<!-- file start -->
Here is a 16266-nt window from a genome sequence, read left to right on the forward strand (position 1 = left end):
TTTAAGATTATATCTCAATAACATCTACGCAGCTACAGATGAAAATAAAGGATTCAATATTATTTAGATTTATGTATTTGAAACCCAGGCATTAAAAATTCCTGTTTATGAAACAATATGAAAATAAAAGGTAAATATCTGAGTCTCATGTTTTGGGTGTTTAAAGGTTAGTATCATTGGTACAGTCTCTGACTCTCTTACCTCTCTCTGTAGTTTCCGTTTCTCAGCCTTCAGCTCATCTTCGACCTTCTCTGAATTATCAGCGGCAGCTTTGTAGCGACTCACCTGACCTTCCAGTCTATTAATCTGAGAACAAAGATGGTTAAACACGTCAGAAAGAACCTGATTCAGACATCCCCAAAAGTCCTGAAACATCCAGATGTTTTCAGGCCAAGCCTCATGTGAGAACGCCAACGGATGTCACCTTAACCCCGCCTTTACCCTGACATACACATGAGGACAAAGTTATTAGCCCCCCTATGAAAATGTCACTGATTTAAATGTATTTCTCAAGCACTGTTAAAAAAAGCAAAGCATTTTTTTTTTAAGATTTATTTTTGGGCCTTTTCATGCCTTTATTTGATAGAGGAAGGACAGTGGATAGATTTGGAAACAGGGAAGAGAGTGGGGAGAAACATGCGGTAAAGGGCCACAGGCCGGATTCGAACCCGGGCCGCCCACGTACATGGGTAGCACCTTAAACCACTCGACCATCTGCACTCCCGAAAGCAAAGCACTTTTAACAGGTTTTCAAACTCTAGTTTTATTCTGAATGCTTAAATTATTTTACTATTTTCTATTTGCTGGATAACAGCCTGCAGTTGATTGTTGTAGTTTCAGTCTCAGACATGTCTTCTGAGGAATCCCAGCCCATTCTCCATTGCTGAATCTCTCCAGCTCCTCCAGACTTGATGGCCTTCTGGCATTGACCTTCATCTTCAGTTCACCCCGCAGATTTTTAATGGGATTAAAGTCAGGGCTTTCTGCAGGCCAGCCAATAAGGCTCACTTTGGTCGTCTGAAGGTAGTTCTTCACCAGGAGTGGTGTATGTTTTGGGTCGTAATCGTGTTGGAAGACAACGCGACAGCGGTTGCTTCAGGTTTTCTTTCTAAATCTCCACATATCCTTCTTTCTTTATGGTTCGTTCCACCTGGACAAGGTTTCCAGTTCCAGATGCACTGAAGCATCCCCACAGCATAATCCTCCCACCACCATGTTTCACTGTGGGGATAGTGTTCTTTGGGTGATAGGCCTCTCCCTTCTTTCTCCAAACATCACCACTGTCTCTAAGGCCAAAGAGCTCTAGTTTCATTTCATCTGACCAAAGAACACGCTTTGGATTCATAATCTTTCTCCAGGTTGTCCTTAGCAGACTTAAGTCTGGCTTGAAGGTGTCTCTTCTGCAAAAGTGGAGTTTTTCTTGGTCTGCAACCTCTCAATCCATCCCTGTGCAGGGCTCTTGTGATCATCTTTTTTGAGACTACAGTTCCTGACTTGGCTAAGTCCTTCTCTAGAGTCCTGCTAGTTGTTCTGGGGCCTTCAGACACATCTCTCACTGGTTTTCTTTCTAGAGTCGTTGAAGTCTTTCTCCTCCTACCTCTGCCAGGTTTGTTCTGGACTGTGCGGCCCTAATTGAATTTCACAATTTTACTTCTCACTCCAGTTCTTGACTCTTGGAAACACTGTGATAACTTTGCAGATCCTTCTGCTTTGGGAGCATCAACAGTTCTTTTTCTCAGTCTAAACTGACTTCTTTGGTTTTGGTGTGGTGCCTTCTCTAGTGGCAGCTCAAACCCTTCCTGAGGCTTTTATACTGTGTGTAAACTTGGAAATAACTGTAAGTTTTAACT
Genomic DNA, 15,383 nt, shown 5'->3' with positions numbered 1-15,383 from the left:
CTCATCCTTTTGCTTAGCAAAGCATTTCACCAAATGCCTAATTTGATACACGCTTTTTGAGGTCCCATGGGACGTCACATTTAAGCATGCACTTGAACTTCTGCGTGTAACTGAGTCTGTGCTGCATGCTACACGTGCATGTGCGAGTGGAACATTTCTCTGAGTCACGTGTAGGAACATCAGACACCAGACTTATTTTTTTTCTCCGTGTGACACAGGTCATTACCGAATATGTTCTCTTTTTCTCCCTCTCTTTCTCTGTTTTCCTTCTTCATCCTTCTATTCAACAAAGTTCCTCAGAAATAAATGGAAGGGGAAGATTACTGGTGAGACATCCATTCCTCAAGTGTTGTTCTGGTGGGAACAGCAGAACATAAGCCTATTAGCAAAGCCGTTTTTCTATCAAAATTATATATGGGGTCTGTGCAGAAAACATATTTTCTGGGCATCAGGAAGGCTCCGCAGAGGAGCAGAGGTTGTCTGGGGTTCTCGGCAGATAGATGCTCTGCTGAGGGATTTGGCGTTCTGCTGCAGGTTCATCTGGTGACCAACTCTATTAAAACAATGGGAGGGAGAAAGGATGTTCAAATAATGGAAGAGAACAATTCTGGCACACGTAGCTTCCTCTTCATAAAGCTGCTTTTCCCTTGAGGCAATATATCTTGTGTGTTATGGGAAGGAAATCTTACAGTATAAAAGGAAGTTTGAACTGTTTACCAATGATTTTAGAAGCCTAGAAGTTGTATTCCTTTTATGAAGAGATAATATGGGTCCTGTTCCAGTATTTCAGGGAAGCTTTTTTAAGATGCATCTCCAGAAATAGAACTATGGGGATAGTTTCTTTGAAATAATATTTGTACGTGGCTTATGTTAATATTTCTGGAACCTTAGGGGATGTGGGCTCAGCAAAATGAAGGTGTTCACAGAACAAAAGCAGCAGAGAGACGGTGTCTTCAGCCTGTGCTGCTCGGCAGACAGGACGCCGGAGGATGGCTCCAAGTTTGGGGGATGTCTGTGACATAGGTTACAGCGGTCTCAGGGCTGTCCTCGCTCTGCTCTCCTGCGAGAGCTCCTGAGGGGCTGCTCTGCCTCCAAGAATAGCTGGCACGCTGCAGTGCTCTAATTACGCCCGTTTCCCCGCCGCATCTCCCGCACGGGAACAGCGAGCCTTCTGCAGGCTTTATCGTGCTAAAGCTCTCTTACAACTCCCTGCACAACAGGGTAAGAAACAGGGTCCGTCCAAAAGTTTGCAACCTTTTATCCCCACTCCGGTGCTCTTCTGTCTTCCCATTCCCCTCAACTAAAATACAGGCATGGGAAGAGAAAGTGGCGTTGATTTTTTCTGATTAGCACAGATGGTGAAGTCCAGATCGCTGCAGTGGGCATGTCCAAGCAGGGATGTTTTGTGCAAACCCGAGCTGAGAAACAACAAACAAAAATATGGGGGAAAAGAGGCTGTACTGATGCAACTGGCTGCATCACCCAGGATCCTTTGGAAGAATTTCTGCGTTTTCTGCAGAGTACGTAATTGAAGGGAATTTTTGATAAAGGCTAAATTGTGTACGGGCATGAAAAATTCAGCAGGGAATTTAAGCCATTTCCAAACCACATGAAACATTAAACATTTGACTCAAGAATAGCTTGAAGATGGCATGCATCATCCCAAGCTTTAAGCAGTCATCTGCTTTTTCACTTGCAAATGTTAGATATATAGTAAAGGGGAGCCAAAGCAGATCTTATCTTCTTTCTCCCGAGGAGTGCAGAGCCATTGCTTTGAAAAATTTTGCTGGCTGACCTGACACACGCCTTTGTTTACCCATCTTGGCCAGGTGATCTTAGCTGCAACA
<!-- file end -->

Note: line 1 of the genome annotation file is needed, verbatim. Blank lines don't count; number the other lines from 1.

Here is a 16266-nt window from a genome sequence, read left to right on the forward strand (position 1 = left end):